Cape Town: One of the three men serving lengthy life sentences for the murder of honeymooner Anni Dewani here in 2010 has dismissed defence suggestions that the trio had planned to kidnap and ranson her from her Indian-origin British billionaire husband.
Shrien Dewani, 34, is standing trial in the Western Cape High Court and is accused of being the mastermind who hired the three men to kill his 28-year-old Swedish-born wife in a staged hijacking.
Defence lawyers also suggested that there were plans to "sexually molest or rape" Anni before she was killed accidentally after her husband, Shrien Dewani, was freed unharmed during the hijacking.
But when questioned by Judge Jeanette Traverso about the kidnapping allegation, Qwabe, one of the three hitmen, said: "There was never anything about a ransom."
Shrien was in tears as his lawyers cross-examined Qwabe in great detail.
His lawyer Francois van Zyl suggested that the wounds caused by a single shot to Anni's neck were not normally seen in an execution-type killing and that bruises on her leg clearly showed that she had put up a struggle.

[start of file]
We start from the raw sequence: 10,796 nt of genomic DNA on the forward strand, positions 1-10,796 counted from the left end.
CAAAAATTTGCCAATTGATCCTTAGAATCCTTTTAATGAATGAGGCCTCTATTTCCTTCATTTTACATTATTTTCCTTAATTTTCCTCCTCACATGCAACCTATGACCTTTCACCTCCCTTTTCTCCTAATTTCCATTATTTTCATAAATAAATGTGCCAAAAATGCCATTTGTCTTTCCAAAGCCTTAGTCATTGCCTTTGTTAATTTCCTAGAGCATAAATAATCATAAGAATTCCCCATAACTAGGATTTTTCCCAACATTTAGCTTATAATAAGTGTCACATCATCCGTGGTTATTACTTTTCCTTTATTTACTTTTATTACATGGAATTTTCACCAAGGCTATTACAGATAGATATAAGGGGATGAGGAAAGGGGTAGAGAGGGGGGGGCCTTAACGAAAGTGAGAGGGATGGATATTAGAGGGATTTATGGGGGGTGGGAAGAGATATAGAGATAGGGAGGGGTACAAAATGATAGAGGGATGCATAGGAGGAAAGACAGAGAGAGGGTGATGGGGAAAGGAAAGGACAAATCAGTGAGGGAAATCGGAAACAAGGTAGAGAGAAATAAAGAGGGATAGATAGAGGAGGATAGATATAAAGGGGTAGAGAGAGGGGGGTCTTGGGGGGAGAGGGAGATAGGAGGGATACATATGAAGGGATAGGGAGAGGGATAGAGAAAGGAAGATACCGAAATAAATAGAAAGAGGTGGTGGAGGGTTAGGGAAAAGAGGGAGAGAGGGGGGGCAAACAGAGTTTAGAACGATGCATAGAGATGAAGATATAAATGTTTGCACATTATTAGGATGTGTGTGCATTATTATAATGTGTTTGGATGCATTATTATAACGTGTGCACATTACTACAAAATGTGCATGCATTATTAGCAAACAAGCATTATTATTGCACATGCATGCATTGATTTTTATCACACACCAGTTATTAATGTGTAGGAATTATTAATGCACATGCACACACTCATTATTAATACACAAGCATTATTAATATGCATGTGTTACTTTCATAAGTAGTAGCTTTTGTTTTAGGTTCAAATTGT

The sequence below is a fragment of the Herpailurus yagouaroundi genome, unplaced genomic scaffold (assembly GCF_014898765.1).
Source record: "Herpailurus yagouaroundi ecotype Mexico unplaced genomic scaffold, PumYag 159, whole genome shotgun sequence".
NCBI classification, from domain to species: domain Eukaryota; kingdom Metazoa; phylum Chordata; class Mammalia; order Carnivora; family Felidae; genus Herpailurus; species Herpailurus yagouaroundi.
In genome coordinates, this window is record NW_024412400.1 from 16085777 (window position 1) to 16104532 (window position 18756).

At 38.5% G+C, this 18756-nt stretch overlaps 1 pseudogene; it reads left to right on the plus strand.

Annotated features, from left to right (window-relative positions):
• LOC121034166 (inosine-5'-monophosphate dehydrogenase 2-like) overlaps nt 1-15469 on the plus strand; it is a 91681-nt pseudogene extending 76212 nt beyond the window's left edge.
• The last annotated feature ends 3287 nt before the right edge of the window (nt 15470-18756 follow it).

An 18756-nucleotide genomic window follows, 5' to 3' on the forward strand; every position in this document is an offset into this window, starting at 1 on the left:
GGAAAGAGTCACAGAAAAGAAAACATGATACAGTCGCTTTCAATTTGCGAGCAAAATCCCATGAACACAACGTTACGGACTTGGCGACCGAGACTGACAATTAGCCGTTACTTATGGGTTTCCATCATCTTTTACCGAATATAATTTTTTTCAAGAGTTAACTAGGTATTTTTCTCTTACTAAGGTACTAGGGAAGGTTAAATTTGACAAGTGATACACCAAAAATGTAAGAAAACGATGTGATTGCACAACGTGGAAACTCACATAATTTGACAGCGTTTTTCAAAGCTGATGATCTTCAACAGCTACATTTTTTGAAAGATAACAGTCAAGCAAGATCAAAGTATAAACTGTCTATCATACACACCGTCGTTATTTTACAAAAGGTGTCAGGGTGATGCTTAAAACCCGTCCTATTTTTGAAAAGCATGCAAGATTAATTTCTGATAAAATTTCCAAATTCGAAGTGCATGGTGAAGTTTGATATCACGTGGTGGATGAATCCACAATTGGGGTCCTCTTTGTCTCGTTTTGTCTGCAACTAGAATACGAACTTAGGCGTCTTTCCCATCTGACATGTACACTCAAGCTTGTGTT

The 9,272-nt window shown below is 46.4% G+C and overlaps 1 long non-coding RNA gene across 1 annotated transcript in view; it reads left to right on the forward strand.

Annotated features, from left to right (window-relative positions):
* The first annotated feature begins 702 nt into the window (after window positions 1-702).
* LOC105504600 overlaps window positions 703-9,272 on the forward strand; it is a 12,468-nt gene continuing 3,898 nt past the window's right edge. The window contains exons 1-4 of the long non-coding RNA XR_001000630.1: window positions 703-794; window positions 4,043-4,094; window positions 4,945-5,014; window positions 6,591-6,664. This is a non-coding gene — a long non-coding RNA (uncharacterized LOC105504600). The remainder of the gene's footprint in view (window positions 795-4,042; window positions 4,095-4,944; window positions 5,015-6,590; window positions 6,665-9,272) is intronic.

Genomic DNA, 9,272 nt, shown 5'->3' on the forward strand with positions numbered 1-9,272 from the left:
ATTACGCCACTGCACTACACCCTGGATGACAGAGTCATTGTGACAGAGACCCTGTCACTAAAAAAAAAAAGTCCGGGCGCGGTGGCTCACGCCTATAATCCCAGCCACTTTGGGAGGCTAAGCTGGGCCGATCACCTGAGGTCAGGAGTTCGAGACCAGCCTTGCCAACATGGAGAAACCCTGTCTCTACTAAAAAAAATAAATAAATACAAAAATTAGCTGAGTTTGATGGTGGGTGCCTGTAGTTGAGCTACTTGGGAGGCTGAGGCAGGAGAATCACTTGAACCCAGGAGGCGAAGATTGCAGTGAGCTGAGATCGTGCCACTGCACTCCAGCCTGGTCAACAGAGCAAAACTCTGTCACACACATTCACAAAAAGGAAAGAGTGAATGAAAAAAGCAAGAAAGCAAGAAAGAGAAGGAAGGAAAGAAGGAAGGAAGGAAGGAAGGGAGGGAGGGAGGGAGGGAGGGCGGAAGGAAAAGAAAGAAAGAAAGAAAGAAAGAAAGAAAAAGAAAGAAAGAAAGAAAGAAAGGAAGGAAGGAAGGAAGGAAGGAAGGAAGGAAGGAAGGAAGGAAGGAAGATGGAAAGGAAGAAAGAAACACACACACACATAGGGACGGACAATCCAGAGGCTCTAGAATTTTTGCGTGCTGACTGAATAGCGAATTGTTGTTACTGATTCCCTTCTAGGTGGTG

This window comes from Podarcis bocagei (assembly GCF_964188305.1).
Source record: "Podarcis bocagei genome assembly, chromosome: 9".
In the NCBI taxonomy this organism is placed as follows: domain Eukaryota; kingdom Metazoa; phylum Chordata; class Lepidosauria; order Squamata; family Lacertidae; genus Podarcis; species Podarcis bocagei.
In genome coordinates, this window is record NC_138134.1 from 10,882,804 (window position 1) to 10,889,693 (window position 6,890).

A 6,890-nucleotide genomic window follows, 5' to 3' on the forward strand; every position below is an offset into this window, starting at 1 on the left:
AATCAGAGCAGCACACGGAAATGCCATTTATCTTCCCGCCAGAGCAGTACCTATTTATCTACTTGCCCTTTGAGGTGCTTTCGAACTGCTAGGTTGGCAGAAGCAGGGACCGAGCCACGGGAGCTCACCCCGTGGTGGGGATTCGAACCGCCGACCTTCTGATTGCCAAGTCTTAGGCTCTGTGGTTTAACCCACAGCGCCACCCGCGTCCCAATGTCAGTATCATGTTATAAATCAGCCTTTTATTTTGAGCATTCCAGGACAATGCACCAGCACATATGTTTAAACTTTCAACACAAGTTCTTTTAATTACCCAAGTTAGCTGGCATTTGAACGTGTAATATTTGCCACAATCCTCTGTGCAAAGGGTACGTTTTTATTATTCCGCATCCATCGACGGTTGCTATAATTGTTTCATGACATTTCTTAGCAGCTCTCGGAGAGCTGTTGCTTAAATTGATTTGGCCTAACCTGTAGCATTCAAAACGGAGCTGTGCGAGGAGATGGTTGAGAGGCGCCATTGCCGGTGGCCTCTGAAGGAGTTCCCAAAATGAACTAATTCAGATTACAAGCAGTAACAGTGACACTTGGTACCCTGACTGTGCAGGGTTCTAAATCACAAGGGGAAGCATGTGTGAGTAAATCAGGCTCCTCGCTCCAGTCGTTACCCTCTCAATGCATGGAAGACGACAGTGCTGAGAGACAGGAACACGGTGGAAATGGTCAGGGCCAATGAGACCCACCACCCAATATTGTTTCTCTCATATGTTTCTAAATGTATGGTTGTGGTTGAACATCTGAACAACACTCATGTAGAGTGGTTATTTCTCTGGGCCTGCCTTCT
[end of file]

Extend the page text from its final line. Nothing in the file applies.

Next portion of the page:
"(The shot) has all the hallmarks of a shot that went off that was not supposed to go off at the time," Van Zyl said, adding that the men knew that that Dewani was rich and that they could benefit if they kept his wife hostage.
But again Qwabe dismissed this when prosecutor Adrian Mopp questioned him about their main objective on the night of the murder, describing it as "to kill the wife".
Qwabe also testified about a dispute over the amount promised to the killers by Dewani.
He said they were promised 15,000 rand (USD1,300), but had found only 10,000 rand in a pouch in the vehicle, as the agreement had been that the fee agreed would be in the cubbyhole of the vehicle.
Van Zyl said Dewani would testify that his wife had 10,000 rand in her handbag.
Dewani lost a four-year legal battle to avoid being extradited to South Africa, and was sent to South Africa in April to stand trial.
He underwent psychiatric treatment and was found fit to stand trial.